Election 2015: The result no-one saw coming

No pollster, no pundit, no political leader saw it coming - not even David Cameron himself.

Governing parties don't gain seats. Parties that have implemented painful cuts and are promising more certainly don't. Until that is the Conservative Party did - achieving what had seemed to be Mission Impossible - a Tory majority.

Until that is David Cameron's personal triumph which triggered the near simultaneous resignation of his three principal opponents - Messrs Miliband, Clegg and Farage.

They did so in part because they helped to crush their partners in coalition these last five years - reducing the Liberal Democrat parliamentary party to a size when it can fit into two London taxis and still have two seats to spare.

In part because the extraordinary tidal wave of support for the SNP swept dozens of once safe Labour seats away.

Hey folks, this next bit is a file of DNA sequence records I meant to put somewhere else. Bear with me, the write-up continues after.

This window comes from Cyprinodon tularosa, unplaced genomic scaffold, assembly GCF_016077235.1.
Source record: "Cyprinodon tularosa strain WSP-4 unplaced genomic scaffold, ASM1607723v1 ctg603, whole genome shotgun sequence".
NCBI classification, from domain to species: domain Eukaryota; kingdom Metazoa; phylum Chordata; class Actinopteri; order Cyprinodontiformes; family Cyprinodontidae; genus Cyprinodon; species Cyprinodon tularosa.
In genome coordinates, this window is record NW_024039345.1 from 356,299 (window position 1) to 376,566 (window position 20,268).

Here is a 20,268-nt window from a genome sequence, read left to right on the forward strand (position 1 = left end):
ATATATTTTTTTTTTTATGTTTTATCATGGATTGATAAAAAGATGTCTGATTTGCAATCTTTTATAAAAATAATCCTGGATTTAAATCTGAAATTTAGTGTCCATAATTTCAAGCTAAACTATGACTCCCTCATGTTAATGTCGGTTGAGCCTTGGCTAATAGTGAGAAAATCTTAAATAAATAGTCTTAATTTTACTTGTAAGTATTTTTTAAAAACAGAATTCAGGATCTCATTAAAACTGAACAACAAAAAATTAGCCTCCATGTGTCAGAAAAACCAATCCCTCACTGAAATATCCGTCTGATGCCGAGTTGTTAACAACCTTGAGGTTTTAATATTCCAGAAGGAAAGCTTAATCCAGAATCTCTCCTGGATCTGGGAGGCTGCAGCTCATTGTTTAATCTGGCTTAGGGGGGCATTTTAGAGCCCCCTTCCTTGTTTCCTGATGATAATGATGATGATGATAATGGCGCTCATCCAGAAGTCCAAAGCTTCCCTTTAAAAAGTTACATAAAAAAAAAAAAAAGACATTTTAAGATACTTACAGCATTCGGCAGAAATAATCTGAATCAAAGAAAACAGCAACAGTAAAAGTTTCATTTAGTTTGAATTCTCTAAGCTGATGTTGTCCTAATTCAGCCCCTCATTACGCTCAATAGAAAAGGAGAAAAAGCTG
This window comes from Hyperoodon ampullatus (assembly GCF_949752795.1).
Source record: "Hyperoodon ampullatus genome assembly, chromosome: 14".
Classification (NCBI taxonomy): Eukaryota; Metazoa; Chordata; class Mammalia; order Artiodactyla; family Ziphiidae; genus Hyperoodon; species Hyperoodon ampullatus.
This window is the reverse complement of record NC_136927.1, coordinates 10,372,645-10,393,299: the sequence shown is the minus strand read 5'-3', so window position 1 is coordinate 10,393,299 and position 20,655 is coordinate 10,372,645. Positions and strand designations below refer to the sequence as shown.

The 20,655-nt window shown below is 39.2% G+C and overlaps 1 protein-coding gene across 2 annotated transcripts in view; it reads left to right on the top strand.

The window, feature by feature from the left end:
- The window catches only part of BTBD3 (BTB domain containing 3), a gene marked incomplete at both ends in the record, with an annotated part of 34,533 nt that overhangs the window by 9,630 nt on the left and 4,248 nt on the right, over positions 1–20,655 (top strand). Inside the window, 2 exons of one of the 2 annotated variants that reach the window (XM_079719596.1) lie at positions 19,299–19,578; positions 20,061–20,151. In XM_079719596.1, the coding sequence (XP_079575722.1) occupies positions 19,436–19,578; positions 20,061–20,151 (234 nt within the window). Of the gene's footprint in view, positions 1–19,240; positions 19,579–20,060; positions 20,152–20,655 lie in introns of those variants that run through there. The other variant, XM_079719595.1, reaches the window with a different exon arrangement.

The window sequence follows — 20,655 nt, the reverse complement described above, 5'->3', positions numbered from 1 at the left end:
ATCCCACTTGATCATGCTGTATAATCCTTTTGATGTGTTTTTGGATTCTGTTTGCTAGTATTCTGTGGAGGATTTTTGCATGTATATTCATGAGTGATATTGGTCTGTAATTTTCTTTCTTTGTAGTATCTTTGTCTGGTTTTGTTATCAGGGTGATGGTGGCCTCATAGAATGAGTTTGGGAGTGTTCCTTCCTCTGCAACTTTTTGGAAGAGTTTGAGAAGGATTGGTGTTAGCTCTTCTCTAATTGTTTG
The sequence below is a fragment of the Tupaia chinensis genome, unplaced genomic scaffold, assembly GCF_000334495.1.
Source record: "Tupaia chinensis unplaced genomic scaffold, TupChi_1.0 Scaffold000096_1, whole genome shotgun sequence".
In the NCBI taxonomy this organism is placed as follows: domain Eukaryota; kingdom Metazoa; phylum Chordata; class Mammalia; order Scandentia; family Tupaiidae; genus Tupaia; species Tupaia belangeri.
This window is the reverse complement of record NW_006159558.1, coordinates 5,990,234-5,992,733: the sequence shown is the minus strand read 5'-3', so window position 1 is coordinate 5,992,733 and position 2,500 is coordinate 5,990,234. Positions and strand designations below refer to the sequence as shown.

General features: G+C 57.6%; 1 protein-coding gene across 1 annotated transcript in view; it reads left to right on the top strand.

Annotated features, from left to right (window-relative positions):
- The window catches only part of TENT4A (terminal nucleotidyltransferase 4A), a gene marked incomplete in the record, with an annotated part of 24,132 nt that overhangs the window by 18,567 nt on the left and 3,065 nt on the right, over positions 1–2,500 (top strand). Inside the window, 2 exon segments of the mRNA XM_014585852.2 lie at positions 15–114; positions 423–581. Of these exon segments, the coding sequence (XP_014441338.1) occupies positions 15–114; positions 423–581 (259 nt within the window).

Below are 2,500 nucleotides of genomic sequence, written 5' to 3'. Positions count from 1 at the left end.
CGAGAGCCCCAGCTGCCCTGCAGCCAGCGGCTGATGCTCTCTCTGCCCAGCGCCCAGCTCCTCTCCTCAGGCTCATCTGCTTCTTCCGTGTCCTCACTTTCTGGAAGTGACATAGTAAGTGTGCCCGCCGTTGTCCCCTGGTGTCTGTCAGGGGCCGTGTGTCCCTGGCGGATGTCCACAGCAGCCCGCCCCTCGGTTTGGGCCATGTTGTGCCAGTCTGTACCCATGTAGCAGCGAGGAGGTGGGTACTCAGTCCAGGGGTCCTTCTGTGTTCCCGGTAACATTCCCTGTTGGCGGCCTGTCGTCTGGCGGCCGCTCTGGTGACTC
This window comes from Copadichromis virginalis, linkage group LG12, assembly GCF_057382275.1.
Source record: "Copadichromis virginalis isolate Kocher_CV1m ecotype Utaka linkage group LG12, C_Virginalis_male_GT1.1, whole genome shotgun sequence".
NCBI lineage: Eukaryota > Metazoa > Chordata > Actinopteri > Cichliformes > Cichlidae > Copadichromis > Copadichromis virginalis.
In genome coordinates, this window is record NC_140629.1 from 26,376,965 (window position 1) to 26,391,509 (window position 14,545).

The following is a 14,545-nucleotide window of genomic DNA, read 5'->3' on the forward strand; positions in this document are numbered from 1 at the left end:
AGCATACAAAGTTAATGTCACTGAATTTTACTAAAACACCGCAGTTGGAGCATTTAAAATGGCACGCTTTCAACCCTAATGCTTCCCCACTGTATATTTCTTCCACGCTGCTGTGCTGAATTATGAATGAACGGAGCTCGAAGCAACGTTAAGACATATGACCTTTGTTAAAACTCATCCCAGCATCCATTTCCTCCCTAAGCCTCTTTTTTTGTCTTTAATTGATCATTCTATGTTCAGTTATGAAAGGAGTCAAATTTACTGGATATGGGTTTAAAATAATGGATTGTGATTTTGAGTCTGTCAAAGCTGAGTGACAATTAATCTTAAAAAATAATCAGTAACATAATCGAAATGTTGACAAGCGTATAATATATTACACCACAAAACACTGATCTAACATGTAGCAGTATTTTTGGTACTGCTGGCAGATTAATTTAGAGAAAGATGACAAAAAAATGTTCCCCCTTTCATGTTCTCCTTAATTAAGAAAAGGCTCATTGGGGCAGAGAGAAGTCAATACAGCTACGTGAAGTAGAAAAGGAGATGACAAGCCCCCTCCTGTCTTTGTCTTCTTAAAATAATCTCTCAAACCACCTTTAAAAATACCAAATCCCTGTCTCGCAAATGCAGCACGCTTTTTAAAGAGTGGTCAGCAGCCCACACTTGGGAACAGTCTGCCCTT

In part because Nigel Farage persuaded millions to vote for him but secured just one seat - not, though, the one he was standing in.

But - and this is critical - because Labour performed worse overall than it had under Gordon Brown in the immediate aftermath of the worst financial crisis of modern times.

The result - the men who thought that today or sometime soon they'd be running this country's economic and foreign policies have now joined the unemployment register.

How the UK voted

Find your constituency's result

Mapping Scotland's dramatic change

This, then, was David Cameron's day. But it was one other leader's too - the woman who didn't even run in this election but dominated it - Scotland's First Minister Nicola Sturgeon

All that remains to be seen is how - whether - these two can live together or whether he becomes the last ever PM of a United Kingdom and she the first ever leader of an independent Scotland.


Analysis by BBC experts

Norman Smith on David Cameron's colossal achievement

Jonny Dymond on how the Conservatives won their historic victory

Jonny Dymond on where next for Labour

Robert Peston on market reaction to the result

James Cook on the implications for the United Kingdom

Katya Adler on the reaction from Europe

David Cowling on how the pollsters got it so wrong

Newsnight reporters and producers' rolling election analysis